Monday, May 2, 2011

School Teachers

The Marietta Intelligencer, January 11, 1844

Mr. Editor:

It is always interesting to glance over the early records of the First Settlers of our country - especially those which relate to their educational system.  Education with them was a business of primary importance - if they failed in this they failed in every thing.  To procure the means for the support of schools, called into exercise their earliest efforts after establishing themselves in their wilderness home.  Their immediate legislation shows how deeply imbued were their minds with the importance of educating all their youth.  Hence as early as 1642, we find the people of the Massachusetts Colony making provisions by law for the support of schools in every town containing fifty families, and soon after, it was enacted that every town containing one hundred families should raise the means for supporting what they called a Grammar school (answering to an Academy among us) in which young men should be fitted for the University.  All this led ultimately to the establishment of the free school system as now known in very many of the States - and how admirably is this system adapted for meeting the demands of our population.  Whoever labors for the extension and advancement of education through the means of our public schools, labors for the best interests of the whole community - for how very large is the proportion of our population who are to receive their entire education in these little Seminaries?

It has been estimated that not more than one in twenty of the entire population of the United States has the advantages of a more extended course of study than the common public school affords.

If the citizens of every township of Washington County, containing one hundred families, with all the advantages they possess beyond those enjoyed by the Pilgrims, were to put forth the same amount of effort in the cause of education as was put forth by our pious ancestors, what might not be achieved here in the business of education!  Soon should we see our Common Schools our best schools, and all our youth in the way of a most thorough intellectual and moral training.  And here it may be stated that at this very time there are in operation three things connected with the advancement of education that can scarcely fail of producing immense good, directly and permanently in every district in the county.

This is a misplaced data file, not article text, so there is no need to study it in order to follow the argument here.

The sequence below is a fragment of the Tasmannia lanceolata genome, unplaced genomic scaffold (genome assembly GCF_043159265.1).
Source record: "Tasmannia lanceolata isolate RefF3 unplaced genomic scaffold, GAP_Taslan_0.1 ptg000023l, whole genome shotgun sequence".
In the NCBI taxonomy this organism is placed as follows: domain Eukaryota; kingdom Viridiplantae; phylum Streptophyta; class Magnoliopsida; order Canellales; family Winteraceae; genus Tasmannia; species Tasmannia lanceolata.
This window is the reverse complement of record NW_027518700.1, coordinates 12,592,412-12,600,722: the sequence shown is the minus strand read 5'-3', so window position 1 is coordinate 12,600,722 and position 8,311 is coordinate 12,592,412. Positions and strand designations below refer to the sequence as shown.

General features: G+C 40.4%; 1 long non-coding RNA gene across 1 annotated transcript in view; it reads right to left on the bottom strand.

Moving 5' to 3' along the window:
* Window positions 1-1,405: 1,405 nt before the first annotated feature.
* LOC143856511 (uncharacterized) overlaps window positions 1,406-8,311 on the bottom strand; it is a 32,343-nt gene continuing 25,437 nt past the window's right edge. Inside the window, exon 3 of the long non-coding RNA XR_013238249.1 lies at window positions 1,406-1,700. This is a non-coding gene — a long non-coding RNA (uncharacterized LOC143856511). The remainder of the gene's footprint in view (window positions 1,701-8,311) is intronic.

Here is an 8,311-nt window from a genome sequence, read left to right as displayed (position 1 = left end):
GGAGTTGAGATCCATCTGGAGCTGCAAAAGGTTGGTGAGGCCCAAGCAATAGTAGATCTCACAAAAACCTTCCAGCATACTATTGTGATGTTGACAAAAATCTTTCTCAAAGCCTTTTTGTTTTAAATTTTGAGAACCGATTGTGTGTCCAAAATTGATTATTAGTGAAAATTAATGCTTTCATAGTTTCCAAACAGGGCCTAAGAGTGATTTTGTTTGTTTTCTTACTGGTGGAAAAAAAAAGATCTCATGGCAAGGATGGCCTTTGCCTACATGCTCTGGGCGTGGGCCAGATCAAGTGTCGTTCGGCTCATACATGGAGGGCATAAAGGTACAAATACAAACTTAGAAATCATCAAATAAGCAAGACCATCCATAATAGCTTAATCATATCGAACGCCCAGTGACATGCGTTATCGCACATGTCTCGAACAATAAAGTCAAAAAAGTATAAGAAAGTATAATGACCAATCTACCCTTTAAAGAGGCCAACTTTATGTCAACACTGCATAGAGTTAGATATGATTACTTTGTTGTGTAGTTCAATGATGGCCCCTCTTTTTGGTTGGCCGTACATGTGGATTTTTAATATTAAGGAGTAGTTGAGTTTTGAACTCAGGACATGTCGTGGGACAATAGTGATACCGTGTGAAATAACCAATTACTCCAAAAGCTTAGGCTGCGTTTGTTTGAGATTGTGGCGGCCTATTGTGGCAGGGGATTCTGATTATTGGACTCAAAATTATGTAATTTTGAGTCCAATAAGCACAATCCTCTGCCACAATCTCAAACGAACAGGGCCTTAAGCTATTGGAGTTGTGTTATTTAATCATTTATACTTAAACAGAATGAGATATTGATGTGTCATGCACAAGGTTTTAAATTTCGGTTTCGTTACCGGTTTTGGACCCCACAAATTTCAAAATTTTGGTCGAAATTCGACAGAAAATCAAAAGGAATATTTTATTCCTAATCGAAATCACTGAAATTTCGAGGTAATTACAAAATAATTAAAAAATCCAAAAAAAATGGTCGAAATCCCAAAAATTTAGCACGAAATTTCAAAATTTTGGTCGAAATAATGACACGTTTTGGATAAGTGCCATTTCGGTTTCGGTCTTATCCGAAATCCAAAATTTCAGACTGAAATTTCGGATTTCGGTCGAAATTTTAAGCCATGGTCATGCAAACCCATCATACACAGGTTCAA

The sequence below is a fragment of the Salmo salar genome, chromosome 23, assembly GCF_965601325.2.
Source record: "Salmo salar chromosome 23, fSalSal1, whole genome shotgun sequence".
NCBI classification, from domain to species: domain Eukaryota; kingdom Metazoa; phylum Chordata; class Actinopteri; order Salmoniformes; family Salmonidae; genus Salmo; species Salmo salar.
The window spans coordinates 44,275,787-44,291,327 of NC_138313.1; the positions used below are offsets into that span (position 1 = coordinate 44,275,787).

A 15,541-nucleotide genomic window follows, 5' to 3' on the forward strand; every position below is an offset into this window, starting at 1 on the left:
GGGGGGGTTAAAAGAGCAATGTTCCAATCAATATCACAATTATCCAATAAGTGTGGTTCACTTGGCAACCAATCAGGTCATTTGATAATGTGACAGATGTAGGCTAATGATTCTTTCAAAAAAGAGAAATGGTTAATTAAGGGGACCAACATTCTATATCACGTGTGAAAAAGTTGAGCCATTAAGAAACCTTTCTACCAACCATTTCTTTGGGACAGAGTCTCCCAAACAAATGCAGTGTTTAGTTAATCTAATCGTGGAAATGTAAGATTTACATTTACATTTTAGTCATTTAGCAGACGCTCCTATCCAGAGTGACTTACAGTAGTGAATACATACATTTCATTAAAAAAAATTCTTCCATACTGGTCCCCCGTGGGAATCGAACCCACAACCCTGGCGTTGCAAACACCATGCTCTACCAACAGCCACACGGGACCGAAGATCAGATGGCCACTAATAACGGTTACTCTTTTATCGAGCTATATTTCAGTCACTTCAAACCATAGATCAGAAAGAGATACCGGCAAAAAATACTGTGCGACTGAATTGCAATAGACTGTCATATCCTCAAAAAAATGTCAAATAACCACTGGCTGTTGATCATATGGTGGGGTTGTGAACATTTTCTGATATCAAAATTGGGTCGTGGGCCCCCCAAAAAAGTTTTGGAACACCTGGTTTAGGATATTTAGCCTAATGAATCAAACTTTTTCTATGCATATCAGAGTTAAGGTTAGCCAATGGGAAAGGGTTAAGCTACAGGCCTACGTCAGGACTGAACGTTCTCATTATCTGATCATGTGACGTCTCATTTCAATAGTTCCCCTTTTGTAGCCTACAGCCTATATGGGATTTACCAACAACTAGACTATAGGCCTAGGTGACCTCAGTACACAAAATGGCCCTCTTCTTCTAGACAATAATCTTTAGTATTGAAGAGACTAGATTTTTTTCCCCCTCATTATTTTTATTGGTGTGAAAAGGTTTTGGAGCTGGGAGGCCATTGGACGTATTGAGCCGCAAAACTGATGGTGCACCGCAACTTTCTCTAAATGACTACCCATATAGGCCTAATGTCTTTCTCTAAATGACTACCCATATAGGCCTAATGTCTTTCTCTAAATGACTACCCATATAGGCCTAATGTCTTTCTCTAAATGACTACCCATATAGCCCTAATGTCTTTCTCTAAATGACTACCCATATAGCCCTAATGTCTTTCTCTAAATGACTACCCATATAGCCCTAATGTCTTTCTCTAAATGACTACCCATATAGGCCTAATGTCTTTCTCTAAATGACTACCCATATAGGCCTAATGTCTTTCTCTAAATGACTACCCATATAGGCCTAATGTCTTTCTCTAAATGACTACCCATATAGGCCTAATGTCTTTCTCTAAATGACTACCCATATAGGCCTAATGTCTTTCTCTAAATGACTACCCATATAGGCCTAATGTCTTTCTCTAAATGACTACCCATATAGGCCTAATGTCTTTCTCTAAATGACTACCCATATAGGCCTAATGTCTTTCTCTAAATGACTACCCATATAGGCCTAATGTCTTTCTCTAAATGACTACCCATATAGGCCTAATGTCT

The first to be mentioned, is the thoroughness of examinations to which all, who expect to teach free schools, are obliged to expose themselves.  Your Board of Examiners, I believe, have made a resolution to give in no instance a certificate to any Teacher until by entering with him into a thorough investigation of every branch required to be taught, they are satisfied that he is master of his profession so far as it relates to book knowledge.  This is as it should be - for if there is a failing here - if our Board of Examiners - those upon whose fidelity the interests of our schools so directly depend, are remiss in their duty, we have no remedy.

The next thing to be noticed as tending to the well being of our schools is the very large number of well qualified Female Teachers that are employed to manage them.  There is one consideration that must be, at once, apparent to every one at all conversant with school operations, which proves conclusively the superior excellence of well educated Female Teachers in the business of training the young.  It is this.  Imparting instruction is the female's own appropriate duty - she is so placed by Providence, that it must be so.  The young will ever be under her influence.  No matter what station she may occupy in life - the business of giving direction to the mind's first operations must and will devolve more or less directly upon every female in the land.  When therefore she is employed as a teacher of children, whether in a public or a select school, she is only employing her energies for the better discharge of future duties.  She is upon the highway of her existence - every new power she may develop will come into use in future life - she engages in her work with energy and cheerfulness and is emulous to excel.